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Old 03-14-2009, 03:50 AM   #1
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Favorite Stir-Fry Sauces/Noodles?

I am now beginning to experiment with stir-fry. It seems the basic formula is to heat up the wok, throw in some oil, fry the meat, remove the meat, fry the veggies from most dense to least dense, add in your sauce (either with corn starch already mixed in or mixed in a separate bowl with some water), wait till the sauce bubbles and thickens, stir in meat and veggies until everything's coated and good to go.

What are your favorite stir-fry sauces? I made one today with water, oyster sauce, hoisin sauce, some old sesame oil, soy sauce and sugar. I just threw it together randomly, and it came out way too sweet and thick. I figure I just need the right formula.

Also, what are your favorite noodles for stir-frying, and how do you prepare them? If I buy those dry rice-stick noodles from the asian store, do I just soak them in water for 15 minutes and stir fry them?

Thanks for the help!

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Old 03-14-2009, 08:02 AM   #2
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I cook rice stick noodles until they are tender then refresh under cold water before using in a stirfry, they are excellent! Dont soak them, cook them. Oyster sauce is a favourite with us also as is black bean sauce. Especially with beef and broccoli. Yum! Recipes for sauces made from common Asian or Japanese ingredients abound so do a search here to see what comes up.

I also use Udon noodles often and usually with a Japanese flavour like salmon and teriyaki sauce. Hokkein noodles are great with chicken and cashew nuts.

Have lots of fun stirfrying...it is a common way of cooking here in New Zealand given our large Asian and Japanese population, and it has spread to we natives! Cant beat one pan cooking....lol
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Old 03-14-2009, 11:59 AM   #3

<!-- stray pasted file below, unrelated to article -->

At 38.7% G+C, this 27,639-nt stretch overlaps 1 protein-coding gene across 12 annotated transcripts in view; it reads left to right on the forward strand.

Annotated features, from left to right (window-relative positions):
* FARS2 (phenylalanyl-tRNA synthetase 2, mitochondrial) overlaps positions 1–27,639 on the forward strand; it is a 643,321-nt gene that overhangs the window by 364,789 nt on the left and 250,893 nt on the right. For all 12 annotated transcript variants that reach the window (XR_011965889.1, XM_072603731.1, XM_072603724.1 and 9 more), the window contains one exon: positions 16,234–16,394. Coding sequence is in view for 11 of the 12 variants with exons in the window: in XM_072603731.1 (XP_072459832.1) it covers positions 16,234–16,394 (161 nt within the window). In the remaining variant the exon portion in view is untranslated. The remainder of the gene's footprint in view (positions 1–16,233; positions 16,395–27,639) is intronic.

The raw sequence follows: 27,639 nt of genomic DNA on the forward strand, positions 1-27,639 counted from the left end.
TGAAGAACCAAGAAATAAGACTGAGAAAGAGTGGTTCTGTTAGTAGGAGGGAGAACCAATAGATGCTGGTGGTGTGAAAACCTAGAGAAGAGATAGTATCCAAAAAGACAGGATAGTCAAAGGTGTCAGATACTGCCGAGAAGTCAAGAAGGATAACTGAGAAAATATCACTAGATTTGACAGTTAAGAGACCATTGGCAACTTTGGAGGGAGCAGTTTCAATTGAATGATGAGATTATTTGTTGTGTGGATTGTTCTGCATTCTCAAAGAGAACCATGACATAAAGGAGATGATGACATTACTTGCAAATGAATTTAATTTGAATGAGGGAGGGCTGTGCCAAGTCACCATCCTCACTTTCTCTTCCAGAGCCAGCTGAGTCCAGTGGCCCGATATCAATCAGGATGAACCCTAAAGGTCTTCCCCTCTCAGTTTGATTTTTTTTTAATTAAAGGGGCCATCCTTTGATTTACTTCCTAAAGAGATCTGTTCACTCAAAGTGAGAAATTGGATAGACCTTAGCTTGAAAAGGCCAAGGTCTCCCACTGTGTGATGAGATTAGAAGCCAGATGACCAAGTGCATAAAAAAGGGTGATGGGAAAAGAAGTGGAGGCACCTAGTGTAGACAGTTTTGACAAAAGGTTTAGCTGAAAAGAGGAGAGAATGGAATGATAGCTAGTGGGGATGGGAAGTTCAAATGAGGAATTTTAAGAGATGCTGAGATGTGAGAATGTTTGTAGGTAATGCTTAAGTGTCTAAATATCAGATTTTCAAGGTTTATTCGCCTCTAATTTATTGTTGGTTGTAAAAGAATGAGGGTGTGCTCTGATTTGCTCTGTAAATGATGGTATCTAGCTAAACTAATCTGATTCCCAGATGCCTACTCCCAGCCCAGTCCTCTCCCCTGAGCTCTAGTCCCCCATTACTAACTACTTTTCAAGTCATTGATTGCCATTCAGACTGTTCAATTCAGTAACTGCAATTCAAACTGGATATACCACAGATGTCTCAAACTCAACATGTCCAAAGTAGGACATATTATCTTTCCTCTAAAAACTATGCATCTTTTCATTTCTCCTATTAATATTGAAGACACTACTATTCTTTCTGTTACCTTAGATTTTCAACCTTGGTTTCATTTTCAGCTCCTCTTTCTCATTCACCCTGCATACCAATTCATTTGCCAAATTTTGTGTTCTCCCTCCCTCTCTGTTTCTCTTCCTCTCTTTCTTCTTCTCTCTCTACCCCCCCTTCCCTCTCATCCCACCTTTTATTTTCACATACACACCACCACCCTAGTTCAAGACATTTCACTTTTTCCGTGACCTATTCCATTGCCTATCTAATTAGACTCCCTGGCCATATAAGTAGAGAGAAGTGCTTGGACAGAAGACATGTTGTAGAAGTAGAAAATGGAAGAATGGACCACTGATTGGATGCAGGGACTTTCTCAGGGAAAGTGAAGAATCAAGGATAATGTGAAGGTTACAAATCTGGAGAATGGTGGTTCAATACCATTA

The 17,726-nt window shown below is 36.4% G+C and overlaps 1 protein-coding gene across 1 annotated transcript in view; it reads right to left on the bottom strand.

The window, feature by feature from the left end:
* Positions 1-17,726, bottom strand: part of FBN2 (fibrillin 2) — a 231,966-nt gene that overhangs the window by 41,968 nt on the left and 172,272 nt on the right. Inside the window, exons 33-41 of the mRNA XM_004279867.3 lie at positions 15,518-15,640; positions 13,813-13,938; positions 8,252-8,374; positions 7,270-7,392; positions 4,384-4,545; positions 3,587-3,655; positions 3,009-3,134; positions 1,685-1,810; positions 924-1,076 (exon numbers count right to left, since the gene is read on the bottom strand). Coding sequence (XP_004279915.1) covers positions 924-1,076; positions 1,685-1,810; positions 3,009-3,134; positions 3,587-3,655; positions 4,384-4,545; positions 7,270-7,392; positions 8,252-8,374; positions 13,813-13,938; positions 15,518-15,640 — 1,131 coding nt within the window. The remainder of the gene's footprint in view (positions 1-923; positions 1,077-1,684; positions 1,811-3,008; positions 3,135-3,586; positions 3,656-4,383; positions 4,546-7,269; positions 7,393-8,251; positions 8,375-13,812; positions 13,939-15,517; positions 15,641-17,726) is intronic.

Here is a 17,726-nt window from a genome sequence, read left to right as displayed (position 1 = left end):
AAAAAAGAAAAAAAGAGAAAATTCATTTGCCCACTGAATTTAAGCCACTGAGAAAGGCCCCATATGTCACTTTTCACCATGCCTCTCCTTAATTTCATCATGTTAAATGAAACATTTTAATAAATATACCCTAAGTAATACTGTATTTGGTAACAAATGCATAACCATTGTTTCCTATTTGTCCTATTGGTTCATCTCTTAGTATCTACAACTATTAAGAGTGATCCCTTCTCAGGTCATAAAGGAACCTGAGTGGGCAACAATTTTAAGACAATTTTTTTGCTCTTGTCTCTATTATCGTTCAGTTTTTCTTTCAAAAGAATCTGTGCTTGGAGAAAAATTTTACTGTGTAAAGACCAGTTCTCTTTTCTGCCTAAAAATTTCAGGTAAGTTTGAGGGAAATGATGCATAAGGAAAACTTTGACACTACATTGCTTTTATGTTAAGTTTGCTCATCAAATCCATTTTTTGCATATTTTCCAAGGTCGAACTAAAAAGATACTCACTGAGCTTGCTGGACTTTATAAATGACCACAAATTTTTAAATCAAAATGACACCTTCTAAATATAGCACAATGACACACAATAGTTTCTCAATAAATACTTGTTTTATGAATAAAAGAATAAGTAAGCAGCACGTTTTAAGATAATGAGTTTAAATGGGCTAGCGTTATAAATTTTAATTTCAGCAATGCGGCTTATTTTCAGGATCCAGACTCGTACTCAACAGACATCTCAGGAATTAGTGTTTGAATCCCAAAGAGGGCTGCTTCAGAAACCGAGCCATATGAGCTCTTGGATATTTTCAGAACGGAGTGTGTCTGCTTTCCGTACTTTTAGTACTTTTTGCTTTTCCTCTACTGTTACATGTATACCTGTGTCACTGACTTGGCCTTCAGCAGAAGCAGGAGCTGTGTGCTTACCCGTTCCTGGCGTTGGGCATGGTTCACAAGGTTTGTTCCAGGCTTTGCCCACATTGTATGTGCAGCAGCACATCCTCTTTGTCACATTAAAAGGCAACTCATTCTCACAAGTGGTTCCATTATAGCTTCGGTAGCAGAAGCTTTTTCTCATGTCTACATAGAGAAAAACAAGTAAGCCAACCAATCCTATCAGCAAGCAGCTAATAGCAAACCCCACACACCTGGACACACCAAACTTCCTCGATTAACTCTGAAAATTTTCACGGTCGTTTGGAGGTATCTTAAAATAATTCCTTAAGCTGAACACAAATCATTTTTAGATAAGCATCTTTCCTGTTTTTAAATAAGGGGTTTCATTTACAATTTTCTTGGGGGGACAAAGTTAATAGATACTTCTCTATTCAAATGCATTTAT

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My favorite "quicky" stirfry sauce is a couple of tablespoons of soy sauce, a couple of tablespoons of dry sherry, & a tablespoon of chili-garlic paste/sauce. This can be tweaked many ways with the addition of soaked & drained fermented black beans or fermented black bean paste, oyster sauce, hoison sauce, or whatever combo appeals to you or matches the dish you're making.

Also - don't be afraid to taste a little of your sauce before adding it. There's nothing in it that will hurt you, & even tho intense, it will give you an idea ahead of time as to whether or not it'll end up too sweet, or too spicy, so you can fix it before adding it to the other ingredients in the wok.

As far as noodles, as Lynan stated, I also always cook mine in boiling water & drain thoroughly before adding to a stirfry. Even the rice variety. The soaking method mentioned on the packages has never worked out well for me. I understand that "bean thread" noodles, which end up jellylike & translucent, do require soaking rather than cooking, but I'm not a fan of those, so have never bothered with them.
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Old 03-15-2009, 05:34 PM   #4
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I went ahead and made the noodle stir-fry last night by boiling the noodles as you all suggested. I also used the dry sherry/soy sauce/chili garlic sauce with a tiny bit of cornstarch in it. Worked great! Glad I asked first, haha.

I need to go back to the asian store today to grab some baby corn, bamboo and chestnuts. Oh, and some black bean sauce.